The relatively new but high profile gallery BMB in Mumbai organised several impressive shows curated by well-known artist Bose Krishnamachari. In Delhi, Shrine Empire Gallery came up with some exciting shows which included Libya–born Fawad Khan’s “The Road Taken”; New York – based Gautam Kansara’s “Don’t Hurry, Don’t Worry” and a multi-media group show “Notes on the Disappearance of Real” by Bangalore-based curators Meena Vari and Arvind Lodaya.

Gallery Espace, Delhi hosted an unusual project titled “Conscious-sub-conscious” in which artist Manjunath Kamath painted the gallery walls over a period of seven days; thereafter, the walls were completely whitewashed and brought to original shape and colour!

Sakshi Gallery, Mumbai, apart from its shows in India, presented the works of Surendran Nair (Neti Neti) at Frey Norris Gallery, USA in November; and Mysore-based N S Harsha at the Liverpool Biennale 2010.

In the garden city

Bangalore too had its share of interesting exhibitions, art camps, lectures and collaborative events during 2010. Among the most important shows in the city was Cinema Verite Redux curated by London-based Shaheen Meerali. The innovatively displayed event at Gallery Sumukha featured the works of seven national and international artists viz., Subba Ghosh, Parvathi Nayar, Attila Richard Lukacs, Charly Nijensohn, Prasad Raghavan, Marina Roy and Ravi Kumar Kashi.

Galleryske continued to bring some cutting-edge art of young and enterprising artists. It included Krishnaraj Chonat’s installations (My hands smell of you); Anup Mathew Thomas’s photographic expeditions (View from Conolly's Plot), Sreshta Premnath multi-media investigations (LEO: Procedures in search of an original index); and Zakkir Hussain’s vexing imagery (103° C Yellow Fever and other works).The current show by Bharati Kher titled “Disturbia, utopia, house beautiful” imaginatively mingles objects of domesticity with memory, nostalgia and unsettling feelings.  

Crimson’s offerings included a solo show by Mumbai-based artist Ratnadeep Gopal Adivrekar, and a group show titled Irreverent Gene, curated by Nalini Malaviya.
The only gallery space entirely dedicated to photography, Tasveer/ Sua House, hosted some fine exhibitions. Its current show, “At the Movies – Magnum ke Tasveer”, presents a wonderful collection of black and white pictures which capture some striking moments in the history of American cinema.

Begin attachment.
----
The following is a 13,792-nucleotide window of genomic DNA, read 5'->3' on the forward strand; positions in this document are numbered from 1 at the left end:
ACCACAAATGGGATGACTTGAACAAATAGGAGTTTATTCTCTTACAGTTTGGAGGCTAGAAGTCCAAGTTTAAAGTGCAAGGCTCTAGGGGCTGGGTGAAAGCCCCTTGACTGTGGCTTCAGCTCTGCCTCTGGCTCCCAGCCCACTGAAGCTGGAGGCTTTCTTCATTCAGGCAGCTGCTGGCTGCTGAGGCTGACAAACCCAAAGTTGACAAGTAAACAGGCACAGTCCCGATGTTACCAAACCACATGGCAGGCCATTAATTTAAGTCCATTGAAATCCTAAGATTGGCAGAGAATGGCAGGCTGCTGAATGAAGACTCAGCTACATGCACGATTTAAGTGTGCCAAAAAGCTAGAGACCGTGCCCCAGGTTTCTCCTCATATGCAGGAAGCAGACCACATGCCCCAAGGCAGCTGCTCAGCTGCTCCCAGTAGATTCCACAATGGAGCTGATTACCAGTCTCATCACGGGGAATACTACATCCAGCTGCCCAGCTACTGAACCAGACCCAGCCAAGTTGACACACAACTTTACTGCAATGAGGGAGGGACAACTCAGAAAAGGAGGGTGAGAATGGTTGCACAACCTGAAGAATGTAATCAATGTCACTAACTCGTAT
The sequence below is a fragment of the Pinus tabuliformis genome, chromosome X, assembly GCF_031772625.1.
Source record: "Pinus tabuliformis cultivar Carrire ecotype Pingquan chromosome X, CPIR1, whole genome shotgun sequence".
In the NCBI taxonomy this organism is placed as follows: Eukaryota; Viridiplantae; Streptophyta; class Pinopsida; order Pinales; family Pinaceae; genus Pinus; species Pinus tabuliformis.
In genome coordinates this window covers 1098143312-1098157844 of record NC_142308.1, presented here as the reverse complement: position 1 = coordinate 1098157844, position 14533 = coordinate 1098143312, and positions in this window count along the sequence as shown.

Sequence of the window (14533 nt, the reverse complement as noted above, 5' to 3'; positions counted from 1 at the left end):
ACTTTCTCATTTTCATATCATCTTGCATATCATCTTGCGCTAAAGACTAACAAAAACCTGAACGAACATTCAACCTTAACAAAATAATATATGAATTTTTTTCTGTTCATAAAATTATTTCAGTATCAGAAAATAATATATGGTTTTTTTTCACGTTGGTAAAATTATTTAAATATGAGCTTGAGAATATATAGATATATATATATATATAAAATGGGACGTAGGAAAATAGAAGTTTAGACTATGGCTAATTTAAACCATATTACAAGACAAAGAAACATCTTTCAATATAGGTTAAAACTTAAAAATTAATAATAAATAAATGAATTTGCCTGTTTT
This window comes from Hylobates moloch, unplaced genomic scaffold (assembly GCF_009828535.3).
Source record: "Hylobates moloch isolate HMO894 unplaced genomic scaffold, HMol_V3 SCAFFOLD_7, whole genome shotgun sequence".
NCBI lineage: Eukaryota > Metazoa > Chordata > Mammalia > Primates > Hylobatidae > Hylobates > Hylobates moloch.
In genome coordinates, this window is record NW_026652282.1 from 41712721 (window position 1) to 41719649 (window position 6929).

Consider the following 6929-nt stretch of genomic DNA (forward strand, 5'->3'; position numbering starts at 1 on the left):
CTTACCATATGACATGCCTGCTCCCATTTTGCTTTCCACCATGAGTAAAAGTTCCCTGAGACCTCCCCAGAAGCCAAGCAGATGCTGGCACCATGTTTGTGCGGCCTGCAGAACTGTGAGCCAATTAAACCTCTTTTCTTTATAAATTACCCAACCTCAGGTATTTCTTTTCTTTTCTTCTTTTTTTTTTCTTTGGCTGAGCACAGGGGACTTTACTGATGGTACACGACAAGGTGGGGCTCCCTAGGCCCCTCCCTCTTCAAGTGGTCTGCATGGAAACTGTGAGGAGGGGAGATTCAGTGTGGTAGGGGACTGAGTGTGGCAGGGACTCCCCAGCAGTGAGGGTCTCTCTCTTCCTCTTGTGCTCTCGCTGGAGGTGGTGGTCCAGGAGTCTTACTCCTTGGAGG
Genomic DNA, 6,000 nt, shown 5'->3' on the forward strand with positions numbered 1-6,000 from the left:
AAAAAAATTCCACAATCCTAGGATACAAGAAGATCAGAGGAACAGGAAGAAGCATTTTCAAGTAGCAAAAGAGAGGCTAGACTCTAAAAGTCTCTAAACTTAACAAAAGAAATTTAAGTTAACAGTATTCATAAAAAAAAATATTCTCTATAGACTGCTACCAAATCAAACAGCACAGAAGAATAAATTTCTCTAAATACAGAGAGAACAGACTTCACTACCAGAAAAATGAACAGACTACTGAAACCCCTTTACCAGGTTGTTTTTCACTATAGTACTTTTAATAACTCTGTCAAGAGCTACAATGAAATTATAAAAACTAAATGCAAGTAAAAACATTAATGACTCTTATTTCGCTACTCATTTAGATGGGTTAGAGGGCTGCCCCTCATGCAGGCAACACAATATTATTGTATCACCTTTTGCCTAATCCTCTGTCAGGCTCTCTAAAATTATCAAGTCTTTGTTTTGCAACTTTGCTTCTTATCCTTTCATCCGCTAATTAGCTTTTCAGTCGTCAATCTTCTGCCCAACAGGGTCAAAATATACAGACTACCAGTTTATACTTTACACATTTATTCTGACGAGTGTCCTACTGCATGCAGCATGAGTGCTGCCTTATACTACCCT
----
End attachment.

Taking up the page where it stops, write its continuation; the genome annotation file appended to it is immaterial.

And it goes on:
The city’s alternate art venues like No.1 Shanti Road Gallery/ Studio and Samuha too remained active. As pre-declared, Samuha, the artists’ collective, wound up in the middle of the year.

India Foundation for the Arts hosted a two-day Arts Education Conference as an extension of its Kali-Kalisu initiative and brought teachers, artists, educators and researchers on a single platform.

A welcome addition to art activities in the city was a series of artist talks that took place at different venues. Prominent speakers included curator Shaheen Meerali (at NGMA), German filmmaker Hito Steyeri (Goethe-Institut), and artists N S Harsha (Goethe-Institut), Nilima Sheikh (Venkatappa Art Gallery), Balan Nambiar (NGMA), and Subodh Gupta (NGMA). Somberikatte@1 Shanti Road too facilitated a series of lectures in the areas of art history, recent art practice and visual anthropology in India.

As the year drew to a close, the organisers of Skoda Art Prize for contemporary art in India announced the final shortlist of three artists for the coveted prize for 2010-11. Two of them are Bangalore-based artists, Kiran Subbaiah and Alwar Balasubramaniam, the third one being Delhi-based Mithu Sen. The final winner to be announced in the New Year will receive the title and prize of Rs 10 lakh.

Published 25 December 2010, 11:24 IST